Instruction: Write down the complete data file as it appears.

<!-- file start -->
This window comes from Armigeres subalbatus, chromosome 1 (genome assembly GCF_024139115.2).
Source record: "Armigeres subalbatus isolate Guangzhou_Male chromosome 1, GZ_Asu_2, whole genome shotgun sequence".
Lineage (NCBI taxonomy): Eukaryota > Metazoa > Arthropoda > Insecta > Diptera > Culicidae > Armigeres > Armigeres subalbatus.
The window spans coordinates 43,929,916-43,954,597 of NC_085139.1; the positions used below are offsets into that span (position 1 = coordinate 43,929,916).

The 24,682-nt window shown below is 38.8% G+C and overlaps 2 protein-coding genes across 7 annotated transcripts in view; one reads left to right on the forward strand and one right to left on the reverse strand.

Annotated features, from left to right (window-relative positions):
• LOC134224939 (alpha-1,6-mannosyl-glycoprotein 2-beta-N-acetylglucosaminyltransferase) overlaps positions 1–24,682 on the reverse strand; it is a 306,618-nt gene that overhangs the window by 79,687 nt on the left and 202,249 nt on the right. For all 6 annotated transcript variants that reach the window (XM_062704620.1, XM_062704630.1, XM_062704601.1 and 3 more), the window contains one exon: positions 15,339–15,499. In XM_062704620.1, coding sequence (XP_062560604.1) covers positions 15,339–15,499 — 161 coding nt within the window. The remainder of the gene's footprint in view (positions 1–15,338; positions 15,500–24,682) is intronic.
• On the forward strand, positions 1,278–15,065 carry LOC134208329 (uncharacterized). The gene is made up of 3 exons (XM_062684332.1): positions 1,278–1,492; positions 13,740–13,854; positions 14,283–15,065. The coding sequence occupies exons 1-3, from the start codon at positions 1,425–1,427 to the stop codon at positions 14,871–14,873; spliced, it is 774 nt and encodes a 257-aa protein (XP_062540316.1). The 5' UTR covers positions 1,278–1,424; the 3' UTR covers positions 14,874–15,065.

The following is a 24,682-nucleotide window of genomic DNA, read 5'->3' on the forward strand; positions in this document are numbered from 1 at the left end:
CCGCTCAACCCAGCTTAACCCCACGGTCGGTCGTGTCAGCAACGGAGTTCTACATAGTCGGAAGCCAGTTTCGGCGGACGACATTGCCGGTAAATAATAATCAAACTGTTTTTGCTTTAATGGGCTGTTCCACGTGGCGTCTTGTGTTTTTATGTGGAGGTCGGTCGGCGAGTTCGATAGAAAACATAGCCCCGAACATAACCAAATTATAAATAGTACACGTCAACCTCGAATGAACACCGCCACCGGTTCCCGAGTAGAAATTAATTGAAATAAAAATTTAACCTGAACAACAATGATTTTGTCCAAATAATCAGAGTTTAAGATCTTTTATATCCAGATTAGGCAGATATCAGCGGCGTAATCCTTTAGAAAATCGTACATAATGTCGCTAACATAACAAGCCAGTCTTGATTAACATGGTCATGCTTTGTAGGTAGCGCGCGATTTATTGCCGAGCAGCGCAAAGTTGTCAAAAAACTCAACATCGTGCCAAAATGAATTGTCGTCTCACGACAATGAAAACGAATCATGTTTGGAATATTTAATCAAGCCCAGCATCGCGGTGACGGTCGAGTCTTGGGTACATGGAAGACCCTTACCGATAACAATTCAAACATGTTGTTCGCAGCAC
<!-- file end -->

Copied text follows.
This window comes from Armigeres subalbatus, chromosome 1 (genome assembly GCF_024139115.2).
Source record: "Armigeres subalbatus isolate Guangzhou_Male chromosome 1, GZ_Asu_2, whole genome shotgun sequence".
Lineage (NCBI taxonomy): Eukaryota > Metazoa > Arthropoda > Insecta > Diptera > Culicidae > Armigeres > Armigeres subalbatus.
The window spans coordinates 43,929,916-43,954,597 of NC_085139.1; the positions used below are offsets into that span (position 1 = coordinate 43,929,916).

The 24,682-nt window shown below is 38.8% G+C and overlaps 2 protein-coding genes across 7 annotated transcripts in view; one reads left to right on the forward strand and one right to left on the reverse strand.

Annotated features, from left to right (window-relative positions):
• LOC134224939 (alpha-1,6-mannosyl-glycoprotein 2-beta-N-acetylglucosaminyltransferase) overlaps positions 1–24,682 on the reverse strand; it is a 306,618-nt gene that overhangs the window by 79,687 nt on the left and 202,249 nt on the right. For all 6 annotated transcript variants that reach the window (XM_062704620.1, XM_062704630.1, XM_062704601.1 and 3 more), the window contains one exon: positions 15,339–15,499. In XM_062704620.1, coding sequence (XP_062560604.1) covers positions 15,339–15,499 — 161 coding nt within the window. The remainder of the gene's footprint in view (positions 1–15,338; positions 15,500–24,682) is intronic.
• On the forward strand, positions 1,278–15,065 carry LOC134208329 (uncharacterized). The gene is made up of 3 exons (XM_062684332.1): positions 1,278–1,492; positions 13,740–13,854; positions 14,283–15,065. The coding sequence occupies exons 1-3, from the start codon at positions 1,425–1,427 to the stop codon at positions 14,871–14,873; spliced, it is 774 nt and encodes a 257-aa protein (XP_062540316.1). The 5' UTR covers positions 1,278–1,424; the 3' UTR covers positions 14,874–15,065.

The following is a 24,682-nucleotide window of genomic DNA, read 5'->3' on the forward strand; positions in this document are numbered from 1 at the left end:
CCGCTCAACCCAGCTTAACCCCACGGTCGGTCGTGTCAGCAACGGAGTTCTACATAGTCGGAAGCCAGTTTCGGCGGACGACATTGCCGGTAAATAATAATCAAACTGTTTTTGCTTTAATGGGCTGTTCCACGTGGCGTCTTGTGTTTTTATGTGGAGGTCGGTCGGCGAGTTCGATAGAAAACATAGCCCCGAACATAACCAAATTATAAATAGTACACGTCAACCTCGAATGAACACCGCCACCGGTTCCCGAGTAGAAATTAATTGAAATAAAAATTTAACCTGAACAACAATGATTTTGTCCAAATAATCAGAGTTTAAGATCTTTTATATCCAGATTAGGCAGATATCAGCGGCGTAATCCTTTAGAAAATCGTACATAATGTCGCTAACATAACAAGCCAGTCTTGATTAACATGGTCATGCTTTGTAGGTAGCGCGCGATTTATTGCCGAGCAGCGCAAAGTTGTCAAAAAACTCAACATCGTGCCAAAATGAATTGTCGTCTCACGACAATGAAAACGAATCATGTTTGGAATATTTAATCAAGCCCAGCATCGCGGTGACGGTCGAGTCTTGGGTACATGGAAGACCCTTACCGATAACAATTCAAACATGTTGTTCGCAGCAC